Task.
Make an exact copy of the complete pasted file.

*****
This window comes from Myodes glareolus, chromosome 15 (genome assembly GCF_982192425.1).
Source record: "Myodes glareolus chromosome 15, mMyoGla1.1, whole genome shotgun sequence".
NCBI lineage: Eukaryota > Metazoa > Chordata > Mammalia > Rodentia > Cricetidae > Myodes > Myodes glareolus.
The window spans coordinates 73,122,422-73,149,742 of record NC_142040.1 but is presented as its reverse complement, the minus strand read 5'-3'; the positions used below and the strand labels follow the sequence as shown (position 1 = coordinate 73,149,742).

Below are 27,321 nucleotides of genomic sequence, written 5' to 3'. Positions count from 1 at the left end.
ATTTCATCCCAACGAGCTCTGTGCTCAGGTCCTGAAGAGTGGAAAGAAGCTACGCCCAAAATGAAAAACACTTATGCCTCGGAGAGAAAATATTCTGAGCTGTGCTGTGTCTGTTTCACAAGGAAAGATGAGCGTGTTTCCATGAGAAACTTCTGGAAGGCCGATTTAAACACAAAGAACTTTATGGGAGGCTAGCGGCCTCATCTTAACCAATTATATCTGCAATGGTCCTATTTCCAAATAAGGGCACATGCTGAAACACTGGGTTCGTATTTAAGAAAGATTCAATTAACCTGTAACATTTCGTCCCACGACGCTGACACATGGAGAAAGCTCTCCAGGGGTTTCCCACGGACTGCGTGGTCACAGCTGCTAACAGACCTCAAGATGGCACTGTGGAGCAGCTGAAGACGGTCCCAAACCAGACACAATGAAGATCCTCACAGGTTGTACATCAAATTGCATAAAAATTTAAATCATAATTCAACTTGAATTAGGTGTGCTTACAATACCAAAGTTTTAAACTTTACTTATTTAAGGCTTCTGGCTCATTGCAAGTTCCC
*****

This window comes from Myodes glareolus, chromosome 15 (genome assembly GCF_982192425.1).
Source record: "Myodes glareolus chromosome 15, mMyoGla1.1, whole genome shotgun sequence".
NCBI lineage: Eukaryota > Metazoa > Chordata > Mammalia > Rodentia > Cricetidae > Myodes > Myodes glareolus.
The window spans coordinates 73,122,422-73,149,742 of record NC_142040.1 but is presented as its reverse complement, the minus strand read 5'-3'; the positions used below and the strand labels follow the sequence as shown (position 1 = coordinate 73,149,742).

Below are 27,321 nucleotides of genomic sequence, written 5' to 3'. Positions count from 1 at the left end.
ATTTCATCCCAACGAGCTCTGTGCTCAGGTCCTGAAGAGTGGAAAGAAGCTACGCCCAAAATGAAAAACACTTATGCCTCGGAGAGAAAATATTCTGAGCTGTGCTGTGTCTGTTTCACAAGGAAAGATGAGCGTGTTTCCATGAGAAACTTCTGGAAGGCCGATTTAAACACAAAGAACTTTATGGGAGGCTAGCGGCCTCATCTTAACCAATTATATCTGCAATGGTCCTATTTCCAAATAAGGGCACATGCTGAAACACTGGGTTCGTATTTAAGAAAGATTCAATTAACCTGTAACATTTCGTCCCACGACGCTGACACATGGAGAAAGCTCTCCAGGGGTTTCCCACGGACTGCGTGGTCACAGCTGCTAACAGACCTCAAGATGGCACTGTGGAGCAGCTGAAGACGGTCCCAAACCAGACACAATGAAGATCCTCACAGGTTGTACATCAAATTGCATAAAAATTTAAATCATAATTCAACTTGAATTAGGTGTGCTTACAATACCAAAGTTTTAAACTTTACTTATTTAAGGCTTCTGGCTCATTGCAAGTTCCC